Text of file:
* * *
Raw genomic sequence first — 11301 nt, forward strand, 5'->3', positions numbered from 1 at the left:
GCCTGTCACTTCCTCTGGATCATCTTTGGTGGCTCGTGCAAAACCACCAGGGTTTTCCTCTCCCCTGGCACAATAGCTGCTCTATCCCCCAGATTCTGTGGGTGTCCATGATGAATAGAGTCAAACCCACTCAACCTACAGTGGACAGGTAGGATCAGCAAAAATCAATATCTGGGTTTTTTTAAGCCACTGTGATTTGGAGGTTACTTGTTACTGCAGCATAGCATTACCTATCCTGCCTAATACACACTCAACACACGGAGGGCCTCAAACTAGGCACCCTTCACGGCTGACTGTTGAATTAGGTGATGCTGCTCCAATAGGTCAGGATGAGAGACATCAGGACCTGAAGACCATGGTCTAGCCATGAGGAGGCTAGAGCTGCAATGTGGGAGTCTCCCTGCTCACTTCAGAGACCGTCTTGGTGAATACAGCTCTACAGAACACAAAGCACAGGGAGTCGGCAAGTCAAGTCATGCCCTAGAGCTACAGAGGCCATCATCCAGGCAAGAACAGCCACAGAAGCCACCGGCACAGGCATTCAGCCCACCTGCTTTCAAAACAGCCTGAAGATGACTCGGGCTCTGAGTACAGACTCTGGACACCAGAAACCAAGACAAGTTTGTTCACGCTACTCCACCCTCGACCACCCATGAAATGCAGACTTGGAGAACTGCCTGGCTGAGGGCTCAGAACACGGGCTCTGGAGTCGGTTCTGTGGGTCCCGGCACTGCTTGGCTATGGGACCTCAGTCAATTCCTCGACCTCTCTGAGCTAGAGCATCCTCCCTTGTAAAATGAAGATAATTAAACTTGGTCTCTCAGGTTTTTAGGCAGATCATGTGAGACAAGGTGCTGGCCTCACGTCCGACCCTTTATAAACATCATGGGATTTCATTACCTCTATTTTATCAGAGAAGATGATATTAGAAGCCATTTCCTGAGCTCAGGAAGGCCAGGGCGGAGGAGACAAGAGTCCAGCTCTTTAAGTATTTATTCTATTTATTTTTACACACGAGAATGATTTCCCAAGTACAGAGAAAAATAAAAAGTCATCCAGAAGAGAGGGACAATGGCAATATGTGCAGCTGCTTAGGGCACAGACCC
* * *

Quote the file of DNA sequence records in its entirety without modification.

Raw genomic sequence first — 11301 nt, forward strand, 5'->3', positions numbered from 1 at the left:
GCCTGTCACTTCCTCTGGATCATCTTTGGTGGCTCGTGCAAAACCACCAGGGTTTTCCTCTCCCCTGGCACAATAGCTGCTCTATCCCCCAGATTCTGTGGGTGTCCATGATGAATAGAGTCAAACCCACTCAACCTACAGTGGACAGGTAGGATCAGCAAAAATCAATATCTGGGTTTTTTTAAGCCACTGTGATTTGGAGGTTACTTGTTACTGCAGCATAGCATTACCTATCCTGCCTAATACACACTCAACACACGGAGGGCCTCAAACTAGGCACCCTTCACGGCTGACTGTTGAATTAGGTGATGCTGCTCCAATAGGTCAGGATGAGAGACATCAGGACCTGAAGACCATGGTCTAGCCATGAGGAGGCTAGAGCTGCAATGTGGGAGTCTCCCTGCTCACTTCAGAGACCGTCTTGGTGAATACAGCTCTACAGAACACAAAGCACAGGGAGTCGGCAAGTCAAGTCATGCCCTAGAGCTACAGAGGCCATCATCCAGGCAAGAACAGCCACAGAAGCCACCGGCACAGGCATTCAGCCCACCTGCTTTCAAAACAGCCTGAAGATGACTCGGGCTCTGAGTACAGACTCTGGACACCAGAAACCAAGACAAGTTTGTTCACGCTACTCCACCCTCGACCACCCATGAAATGCAGACTTGGAGAACTGCCTGGCTGAGGGCTCAGAACACGGGCTCTGGAGTCGGTTCTGTGGGTCCCGGCACTGCTTGGCTATGGGACCTCAGTCAATTCCTCGACCTCTCTGAGCTAGAGCATCCTCCCTTGTAAAATGAAGATAATTAAACTTGGTCTCTCAGGTTTTTAGGCAGATCATGTGAGACAAGGTGCTGGCCTCACGTCCGACCCTTTATAAACATCATGGGATTTCATTACCTCTATTTTATCAGAGAAGATGATATTAGAAGCCATTTCCTGAGCTCAGGAAGGCCAGGGCGGAGGAGACAAGAGTCCAGCTCTTTAAGTATTTATTCTATTTATTTTTACACACGAGAATGATTTCCCAAGTACAGAGAAAAATAAAAAGTCATCCAGAAGAGAGGGACAATGGCAATATGTGCAGCTGCTTAGGGCACAGACCC